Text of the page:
With a predominant notion of putting away, removing, etc., to lay down, lay aside, give up, resign, get rid of:

    studia de manibus,

    Cic. Ac. 1, 1, 3:

    ex memoria insidias,

    id. Sull. 6, 18:

    in sermone et suavitate alicujus omnes curas doloresque deponere,

    id. Fam. 4, 6, 2:

    petitoris personam capere, accusatoris deponere,

    id. Quint. 13 fin.; so,

    contentionem,

    Liv. 4, 6; cf.

    certamina,

    id. ib.;

    and, bellum,

    Ov. M. 8, 47; Tac. H. 2, 37;

    opp. incipere,

    Sall. J. 83, 1;

    opp. coepisse,

    Liv. 31, 1;

    and with omittere,

    id. 31, 31 fin.:

    deponere amicitias, suscipere inimicitias,

    Cic. Lael. 21, 77:

    invidiam,

    id. Agr. 2, 26, 69:

    simultates,

    id. Planc. 31, 76:

    maerorem et luctum,

    id. Phil. 14, 13:

    omnem spem contentionis,

    Caes. B. G. 5, 19:

    consilium adeundae Syriae,

    id. B. C. 3, 103:

    imperium,

    id. B. G. 7, 33 fin.; id. B. C. 2, 32, 9; Cic. N. D. 2, 4, 11; Liv. 2, 28 al.; cf.

    provinciam,

    Cic. Pis. 2, 5; id. Fam. 5, 2, 3;

    dictaturam,

    Quint. 3, 8, 53; 5, 10, 71:

    nomen,

    Suet. Ner. 41; Ov. M. 15, 543:

    famem,

    id. F. 6, 530; cf.:

    sitim in unda vicini fontis,

    i. e. to quench, id. M. 4, 98:

    morbos,

    Plin. 7, 50, 51:

    animam,

    i. e. to die, Nep. Hann. 1.—
    B.
    To depose from an office (late Lat.):

    te de ministerio tuo,

    Vulg. Is. 22, 19.—
    C.
    (Acc. to no. I. B.) To deposit, intrust, commit to, for safe-keeping: populi Romani jus in vestra fide ac religione depono, Cic. Caecin. 35 fin.:

    aliquid rimosa in aure,

    Hor. S. 2, 6, 46:

    aliquid tutis auribus,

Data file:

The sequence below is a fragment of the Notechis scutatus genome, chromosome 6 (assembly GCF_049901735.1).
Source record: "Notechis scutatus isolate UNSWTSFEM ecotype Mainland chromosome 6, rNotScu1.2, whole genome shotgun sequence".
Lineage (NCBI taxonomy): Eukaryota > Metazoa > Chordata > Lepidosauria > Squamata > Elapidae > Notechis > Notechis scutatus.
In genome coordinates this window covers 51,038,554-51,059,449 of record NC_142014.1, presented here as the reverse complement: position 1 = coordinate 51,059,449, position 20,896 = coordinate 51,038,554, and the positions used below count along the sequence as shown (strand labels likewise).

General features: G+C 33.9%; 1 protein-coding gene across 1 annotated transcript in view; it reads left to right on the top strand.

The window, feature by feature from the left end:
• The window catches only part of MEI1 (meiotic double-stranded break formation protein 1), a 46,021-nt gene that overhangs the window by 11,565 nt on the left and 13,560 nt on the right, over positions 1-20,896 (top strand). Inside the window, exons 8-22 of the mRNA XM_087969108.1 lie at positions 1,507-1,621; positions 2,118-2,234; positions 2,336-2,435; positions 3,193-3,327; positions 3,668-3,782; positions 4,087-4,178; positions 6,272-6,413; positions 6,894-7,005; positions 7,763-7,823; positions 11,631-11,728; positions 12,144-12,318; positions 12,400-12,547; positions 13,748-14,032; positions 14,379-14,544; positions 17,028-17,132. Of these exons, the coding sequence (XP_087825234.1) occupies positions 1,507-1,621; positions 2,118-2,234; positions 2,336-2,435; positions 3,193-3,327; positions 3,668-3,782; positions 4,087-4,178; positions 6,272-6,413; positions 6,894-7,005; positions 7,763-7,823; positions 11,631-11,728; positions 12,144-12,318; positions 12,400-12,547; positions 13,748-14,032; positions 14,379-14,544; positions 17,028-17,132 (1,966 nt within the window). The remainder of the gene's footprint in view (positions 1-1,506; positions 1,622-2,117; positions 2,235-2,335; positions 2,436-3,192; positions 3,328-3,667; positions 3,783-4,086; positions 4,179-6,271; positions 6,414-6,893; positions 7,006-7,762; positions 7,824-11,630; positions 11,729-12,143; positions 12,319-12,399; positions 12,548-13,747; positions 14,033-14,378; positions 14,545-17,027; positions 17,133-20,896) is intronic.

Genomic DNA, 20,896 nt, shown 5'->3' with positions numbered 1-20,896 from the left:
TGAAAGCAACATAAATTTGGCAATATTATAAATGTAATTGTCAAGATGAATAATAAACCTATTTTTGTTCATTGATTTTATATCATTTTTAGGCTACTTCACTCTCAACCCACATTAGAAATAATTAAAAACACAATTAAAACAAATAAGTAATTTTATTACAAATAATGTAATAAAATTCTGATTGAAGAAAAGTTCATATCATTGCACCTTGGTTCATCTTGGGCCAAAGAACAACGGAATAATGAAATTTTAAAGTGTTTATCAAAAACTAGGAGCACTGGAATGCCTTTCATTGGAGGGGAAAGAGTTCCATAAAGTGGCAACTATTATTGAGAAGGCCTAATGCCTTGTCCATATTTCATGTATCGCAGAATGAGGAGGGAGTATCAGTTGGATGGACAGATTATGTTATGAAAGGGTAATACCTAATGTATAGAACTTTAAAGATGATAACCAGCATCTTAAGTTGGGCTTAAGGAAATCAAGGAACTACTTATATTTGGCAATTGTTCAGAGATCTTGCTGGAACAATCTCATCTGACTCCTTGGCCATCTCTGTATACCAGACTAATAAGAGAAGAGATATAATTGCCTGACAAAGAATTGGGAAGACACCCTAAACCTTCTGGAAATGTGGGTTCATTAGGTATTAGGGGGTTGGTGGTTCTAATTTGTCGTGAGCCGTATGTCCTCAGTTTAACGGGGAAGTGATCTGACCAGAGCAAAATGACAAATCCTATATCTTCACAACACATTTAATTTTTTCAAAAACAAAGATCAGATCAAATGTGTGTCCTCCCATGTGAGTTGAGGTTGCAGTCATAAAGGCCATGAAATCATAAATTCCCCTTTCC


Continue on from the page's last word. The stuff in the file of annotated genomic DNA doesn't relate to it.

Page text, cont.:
id. Od. 1, 27, 18:

    eo scortum,

    Tac. H. 1, 13.—Hence, dēpō-nens, entis, P. a., subst. (sc. verbum, lit., a verb that lays aside its proper pass. signif.), in the later grammar. a verb which, in a pass. form, has an act. meaning; deponent, Charis. p. 143 P.; Diom. p. 327 ib.; Prisc. p. 787 ib. sq. et saep.— dēpŏsĭtus, a, um, P. a., and esp. as subst. dēpŏsĭtum, i, n., any thing deposited or intrusted for safe-keeping, etc., a deposit, trust:

    reddere depositum,

    Cic. Off. 1, 10, 31:

    si depositum non infitietur amicus,

    Juv. 13, 60; cf. Dig. 36, 3, 5 al.:

    contempto Domino negaverit proximo suo depositum,

    Vulg. Lev. 6, 2; 1 Tim. 6, 20 al.

    Lewis & Short latin dictionary > depono

  • 13 ab-dō

        ab-dō idī, itus, ere    [2. do], to put away, remove, set aside: impedimenta in silvas, Cs.; often with se, to go away, betake oneself: se in contrariam partem terrarum: se in Menapios, to depart, Cs.: se domum. — Praegn., to hide, conceal, put out of sight, keep secret: amici tabellas: pugnare cupiebant, sed abdenda cupiditas erat, L.: sese in silvas, Cs.: se in tenebris: ferrum in armo, O.: alqm intra tegimenta, Cs.: abdito intra vestem ferro, L.: ferrum curvo tenus hamo, up to the barb, O.: argentum Abditum terris, H.: caput casside, to cover with, O.: voltūs frondibus, O.: hunc (equum) abde domo, let him rest, V.: se litteris: lateri ensem, buried, V.: sensūs suos penitus, Ta.

    Latin-English dictionary > ab-dō

  • 14 ab-dūcō

        ab-dūcō dūxī, ductus, ere    imper. sometimes abdūce, T.), to lead away, take away, carry off, remove, lead aside: filiam abduxit suam, has taken away (from her husband), T.: cohortes secum, Cs.: squalent abductis arva colonis, drafted (for the war), V.: ipsos in lautumias; (poet.): tollite me, Teucri, quascumque abducite terras (i. e. in terras), V.: pluteos ad alia opera, conduct, Cs.: capita retro ab ictu, draw back, V. — Esp., to take home (to dine): tum me convivam solum abducebat sibi, T.—To take (prisoner), arrest: hunc abduce, vinci, T.: e foro abduci, non perduci, arrested for debt, not enticed (by a love-adventure). — To take apart, lead aside (for a private interview): Iugurtham in praetorium, S.—To carry away forcibly, ravish, rob: filia, vi abducta ab tibicine: soceros legere et gremiis abducere pactas, steal betrothed damsels from their bosoms, V.; in jurid. lang.: auferre et abducere, to take and drive away (auferre of inanimate things, abducere of living beings), C. — Fig., to lead away, separate, distinguish: animum a corpore: divinationem a coniecturis.—To seduce, alienate: legiones a Bruto: equitatum a consule: servum ab avo.—From a study, pursuit, or duty, to withdraw, draw off, hinder: a quo studio abduci negotiis: aliquem a quaestu: ab isto officio incommodo.—To bring down, reduce, degrade: ad hanc hominum libidinem me.

    Latin-English dictionary > ab-dūcō

  • 15 ab-eō